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Tuesday, July 22, 2014

Survey produces candid responses

Wednesday, May 31, 2006

Second in a five-part series on the results of the Hometown Greencastle Alliance survey.

People who live outside of Greencastle give the city higher marks than do its own citizens, according to a survey of Central Indiana residents conducted for the Hometown Greencastle Alliance. Respondents rate Greencastle positively for, among other things, having access to a local college or university, a low cost of living, and being a safe community.

"A critical component of the marketing and development initiative was to evaluate how familiar the general population of Central Indiana is with Greencastle, what is important to them when considering where to live, and to understand how local residents perceive our own community," said Mayor Nancy Michael. As such, two on-line surveys took place this spring, conducted by Strategic Marketing and Research of Indianapolis. One gathered image and familiarity perceptions of more than 600 Central Indiana residents, and another collected the opinions of nearly 650 local residents. The results provide a glimpse of how others see us and how we feel about ourselves.

The Central Indiana study queried people who live within a 50-mile radius of Greencastle. Among this population, Greencastle had the lowest familiarity rating when compared with Zionsville, Greenfield, Noblesville, Plainfield, Danville, Crawfordville, Bloomington, and Avon. The respondents who claimed to be familiar with Greencastle were asked to place the community on a map. Greencastle was placed in a mistaken location by 29 percent; more people were in error about Greencastle's location than they were about the sites of the other communities studied.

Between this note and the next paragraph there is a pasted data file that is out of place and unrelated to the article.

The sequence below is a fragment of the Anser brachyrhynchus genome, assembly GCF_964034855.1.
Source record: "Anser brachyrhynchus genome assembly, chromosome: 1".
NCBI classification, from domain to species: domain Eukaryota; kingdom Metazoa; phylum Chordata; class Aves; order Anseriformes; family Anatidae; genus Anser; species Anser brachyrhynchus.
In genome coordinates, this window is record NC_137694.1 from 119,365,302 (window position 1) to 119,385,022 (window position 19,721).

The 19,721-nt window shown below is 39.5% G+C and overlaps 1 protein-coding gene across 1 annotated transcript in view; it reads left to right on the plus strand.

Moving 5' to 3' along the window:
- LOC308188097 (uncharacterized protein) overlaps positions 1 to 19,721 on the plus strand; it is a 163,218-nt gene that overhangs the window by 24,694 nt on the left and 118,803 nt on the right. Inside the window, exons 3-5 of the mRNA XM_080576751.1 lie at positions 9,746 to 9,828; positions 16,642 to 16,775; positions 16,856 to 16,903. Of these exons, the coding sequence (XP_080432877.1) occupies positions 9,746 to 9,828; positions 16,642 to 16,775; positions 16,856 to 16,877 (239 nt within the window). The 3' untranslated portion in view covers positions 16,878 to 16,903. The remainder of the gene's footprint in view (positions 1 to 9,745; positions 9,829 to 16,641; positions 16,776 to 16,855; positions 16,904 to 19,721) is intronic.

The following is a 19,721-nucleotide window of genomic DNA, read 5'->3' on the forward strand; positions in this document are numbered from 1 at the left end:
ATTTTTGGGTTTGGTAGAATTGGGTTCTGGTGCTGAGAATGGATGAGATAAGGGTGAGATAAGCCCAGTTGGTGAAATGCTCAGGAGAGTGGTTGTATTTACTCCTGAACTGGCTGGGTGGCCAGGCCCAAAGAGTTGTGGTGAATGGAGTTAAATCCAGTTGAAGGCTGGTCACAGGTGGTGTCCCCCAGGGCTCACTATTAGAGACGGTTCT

In a clear indication of how awareness can impact favorable opinions, Greencastle tied with Crawfordsville as being the least desirable place to live; Zionsville achieved the highest overall score as a desirable location. Residents of Central Indiana gave Greencastle a higher rating as a place to live than did the citizens of Greencastle themselves.

Survey respondents were asked what qualities are most important to them in a place to live. Several "core factors" were identified that can be considered the "price of entry" - features that must be present in a community before that community will merit consideration. These include quality health care, a desirable lifestyle, a low cost of living, a strong local economy, and a short commute time to work. Several attributes are likely to be important to people who are looking for a good place to raise their family. These include safety, friendliness, a clean and healthy environment, quality public schools, and a sense of community.

Distinctive features that make a community "unique" were also studied. Those that were the most important to respondents were parks and recreation, a wide range of housing options, leisure activities, and unique/independent stores and restaurants. Attributes that are less important to the general population are diversity, sports and arts events, festivals, a historic/authentic feel, access to a local college or university, and vibrant nightlife. It's important to note, however, that these "unique" factors rated higher among people who prefer to live in a college town.

In addition, since Greencastle is fairly accessible to many, more urban, amenities, survey respondents were asked to rank a number of convenience factors. Convenience to chain restaurants and stores and easy access to the interstate were most important to Central Indiana responders. Accessibility to downtown Indianapolis and proximity to the airport were less important.